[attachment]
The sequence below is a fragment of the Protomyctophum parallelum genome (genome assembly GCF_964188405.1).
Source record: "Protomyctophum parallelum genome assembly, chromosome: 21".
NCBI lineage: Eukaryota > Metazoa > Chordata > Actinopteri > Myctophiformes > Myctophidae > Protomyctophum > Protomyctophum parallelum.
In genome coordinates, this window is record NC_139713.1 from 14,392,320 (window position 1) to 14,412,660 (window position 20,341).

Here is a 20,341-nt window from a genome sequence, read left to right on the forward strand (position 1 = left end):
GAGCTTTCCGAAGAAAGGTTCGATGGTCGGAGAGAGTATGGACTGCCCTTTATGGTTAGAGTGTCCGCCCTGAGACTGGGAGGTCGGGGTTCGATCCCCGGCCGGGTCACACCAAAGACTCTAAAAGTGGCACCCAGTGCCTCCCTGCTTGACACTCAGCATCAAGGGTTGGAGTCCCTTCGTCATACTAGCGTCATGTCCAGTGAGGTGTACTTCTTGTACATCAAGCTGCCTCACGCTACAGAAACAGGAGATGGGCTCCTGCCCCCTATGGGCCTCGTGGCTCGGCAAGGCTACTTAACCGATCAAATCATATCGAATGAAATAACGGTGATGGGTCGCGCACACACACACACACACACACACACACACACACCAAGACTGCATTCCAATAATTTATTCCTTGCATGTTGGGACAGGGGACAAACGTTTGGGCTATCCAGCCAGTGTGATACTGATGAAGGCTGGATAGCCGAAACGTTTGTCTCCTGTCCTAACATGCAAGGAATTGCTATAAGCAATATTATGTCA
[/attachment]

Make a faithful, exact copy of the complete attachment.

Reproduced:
The sequence below is a fragment of the Protomyctophum parallelum genome (genome assembly GCF_964188405.1).
Source record: "Protomyctophum parallelum genome assembly, chromosome: 21".
NCBI lineage: Eukaryota > Metazoa > Chordata > Actinopteri > Myctophiformes > Myctophidae > Protomyctophum > Protomyctophum parallelum.
In genome coordinates, this window is record NC_139713.1 from 14,392,320 (window position 1) to 14,412,660 (window position 20,341).

Here is a 20,341-nt window from a genome sequence, read left to right on the forward strand (position 1 = left end):
GAGCTTTCCGAAGAAAGGTTCGATGGTCGGAGAGAGTATGGACTGCCCTTTATGGTTAGAGTGTCCGCCCTGAGACTGGGAGGTCGGGGTTCGATCCCCGGCCGGGTCACACCAAAGACTCTAAAAGTGGCACCCAGTGCCTCCCTGCTTGACACTCAGCATCAAGGGTTGGAGTCCCTTCGTCATACTAGCGTCATGTCCAGTGAGGTGTACTTCTTGTACATCAAGCTGCCTCACGCTACAGAAACAGGAGATGGGCTCCTGCCCCCTATGGGCCTCGTGGCTCGGCAAGGCTACTTAACCGATCAAATCATATCGAATGAAATAACGGTGATGGGTCGCGCACACACACACACACACACACACACACACACACCAAGACTGCATTCCAATAATTTATTCCTTGCATGTTGGGACAGGGGACAAACGTTTGGGCTATCCAGCCAGTGTGATACTGATGAAGGCTGGATAGCCGAAACGTTTGTCTCCTGTCCTAACATGCAAGGAATTGCTATAAGCAATATTATGTCA